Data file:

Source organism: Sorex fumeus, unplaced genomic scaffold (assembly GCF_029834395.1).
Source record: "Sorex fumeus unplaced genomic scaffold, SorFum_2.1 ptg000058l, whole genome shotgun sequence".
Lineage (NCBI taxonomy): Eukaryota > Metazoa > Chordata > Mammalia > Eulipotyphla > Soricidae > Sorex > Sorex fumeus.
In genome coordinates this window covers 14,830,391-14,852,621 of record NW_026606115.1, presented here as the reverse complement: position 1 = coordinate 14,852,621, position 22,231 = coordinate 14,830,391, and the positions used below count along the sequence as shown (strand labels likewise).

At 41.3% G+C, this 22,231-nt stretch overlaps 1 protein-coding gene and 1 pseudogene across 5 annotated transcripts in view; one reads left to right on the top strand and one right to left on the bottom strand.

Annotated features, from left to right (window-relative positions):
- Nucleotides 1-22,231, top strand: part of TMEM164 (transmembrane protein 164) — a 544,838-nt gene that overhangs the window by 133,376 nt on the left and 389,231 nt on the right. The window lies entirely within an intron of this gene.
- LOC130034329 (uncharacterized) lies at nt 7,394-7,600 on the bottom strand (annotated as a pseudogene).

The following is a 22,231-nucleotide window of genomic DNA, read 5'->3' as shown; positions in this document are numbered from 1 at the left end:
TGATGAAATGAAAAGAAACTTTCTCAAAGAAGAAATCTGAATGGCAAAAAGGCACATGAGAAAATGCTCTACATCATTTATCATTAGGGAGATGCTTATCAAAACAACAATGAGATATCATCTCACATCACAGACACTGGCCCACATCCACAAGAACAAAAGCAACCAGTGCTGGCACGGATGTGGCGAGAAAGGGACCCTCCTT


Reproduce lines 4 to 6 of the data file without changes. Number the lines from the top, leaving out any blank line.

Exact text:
In genome coordinates this window covers 14,830,391-14,852,621 of record NW_026606115.1, presented here as the reverse complement: position 1 = coordinate 14,852,621, position 22,231 = coordinate 14,830,391, and the positions used below count along the sequence as shown (strand labels likewise).

At 41.3% G+C, this 22,231-nt stretch overlaps 1 protein-coding gene and 1 pseudogene across 5 annotated transcripts in view; one reads left to right on the top strand and one right to left on the bottom strand.

Annotated features, from left to right (window-relative positions):